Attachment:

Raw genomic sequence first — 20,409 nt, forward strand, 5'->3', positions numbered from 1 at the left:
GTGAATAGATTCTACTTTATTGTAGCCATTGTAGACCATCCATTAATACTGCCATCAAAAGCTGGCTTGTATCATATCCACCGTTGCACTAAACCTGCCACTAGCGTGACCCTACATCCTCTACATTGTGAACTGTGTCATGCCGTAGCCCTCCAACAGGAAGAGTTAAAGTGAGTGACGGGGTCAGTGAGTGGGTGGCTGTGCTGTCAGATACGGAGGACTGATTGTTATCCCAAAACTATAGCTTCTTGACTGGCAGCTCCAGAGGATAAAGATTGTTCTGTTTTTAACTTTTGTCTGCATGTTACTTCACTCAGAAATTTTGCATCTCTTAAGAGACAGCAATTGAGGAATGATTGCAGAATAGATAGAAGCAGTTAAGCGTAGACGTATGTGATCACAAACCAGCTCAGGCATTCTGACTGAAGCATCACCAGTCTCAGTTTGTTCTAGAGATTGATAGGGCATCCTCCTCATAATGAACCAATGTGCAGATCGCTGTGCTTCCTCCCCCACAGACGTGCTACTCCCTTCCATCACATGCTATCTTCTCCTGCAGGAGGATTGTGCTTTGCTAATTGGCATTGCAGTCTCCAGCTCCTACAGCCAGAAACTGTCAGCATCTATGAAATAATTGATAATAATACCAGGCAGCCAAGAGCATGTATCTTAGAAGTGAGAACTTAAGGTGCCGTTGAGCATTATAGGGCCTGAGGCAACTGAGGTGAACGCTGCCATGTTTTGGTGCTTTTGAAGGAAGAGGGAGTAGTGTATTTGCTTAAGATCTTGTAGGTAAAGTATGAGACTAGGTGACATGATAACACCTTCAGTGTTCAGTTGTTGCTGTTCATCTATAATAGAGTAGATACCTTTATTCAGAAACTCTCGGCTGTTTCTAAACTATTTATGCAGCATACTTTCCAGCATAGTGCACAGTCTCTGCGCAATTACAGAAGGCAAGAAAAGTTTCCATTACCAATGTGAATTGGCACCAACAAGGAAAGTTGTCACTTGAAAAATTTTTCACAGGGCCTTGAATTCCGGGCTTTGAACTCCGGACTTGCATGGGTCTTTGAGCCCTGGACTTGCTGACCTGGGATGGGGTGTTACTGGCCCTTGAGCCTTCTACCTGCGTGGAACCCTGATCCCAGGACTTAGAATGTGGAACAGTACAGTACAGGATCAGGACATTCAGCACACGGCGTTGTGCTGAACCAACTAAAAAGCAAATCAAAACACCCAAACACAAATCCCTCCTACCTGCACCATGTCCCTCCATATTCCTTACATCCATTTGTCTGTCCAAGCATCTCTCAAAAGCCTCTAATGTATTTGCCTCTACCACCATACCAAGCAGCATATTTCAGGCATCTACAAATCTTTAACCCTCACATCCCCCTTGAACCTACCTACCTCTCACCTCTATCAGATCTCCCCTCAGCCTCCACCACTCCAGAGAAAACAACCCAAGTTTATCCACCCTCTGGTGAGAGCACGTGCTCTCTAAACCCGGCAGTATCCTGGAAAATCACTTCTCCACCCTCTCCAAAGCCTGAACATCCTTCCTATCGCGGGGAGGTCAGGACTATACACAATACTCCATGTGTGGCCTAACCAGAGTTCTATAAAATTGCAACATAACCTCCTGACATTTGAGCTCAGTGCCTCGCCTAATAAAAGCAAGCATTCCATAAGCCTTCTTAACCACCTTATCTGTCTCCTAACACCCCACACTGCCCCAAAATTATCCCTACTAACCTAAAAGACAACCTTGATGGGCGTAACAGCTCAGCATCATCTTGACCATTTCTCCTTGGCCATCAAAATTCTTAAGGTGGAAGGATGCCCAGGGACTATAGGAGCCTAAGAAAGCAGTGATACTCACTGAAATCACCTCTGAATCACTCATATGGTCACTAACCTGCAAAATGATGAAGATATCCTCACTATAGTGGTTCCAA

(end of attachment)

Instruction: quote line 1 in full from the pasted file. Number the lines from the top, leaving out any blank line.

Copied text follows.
Raw genomic sequence first — 20,409 nt, forward strand, 5'->3', positions numbered from 1 at the left: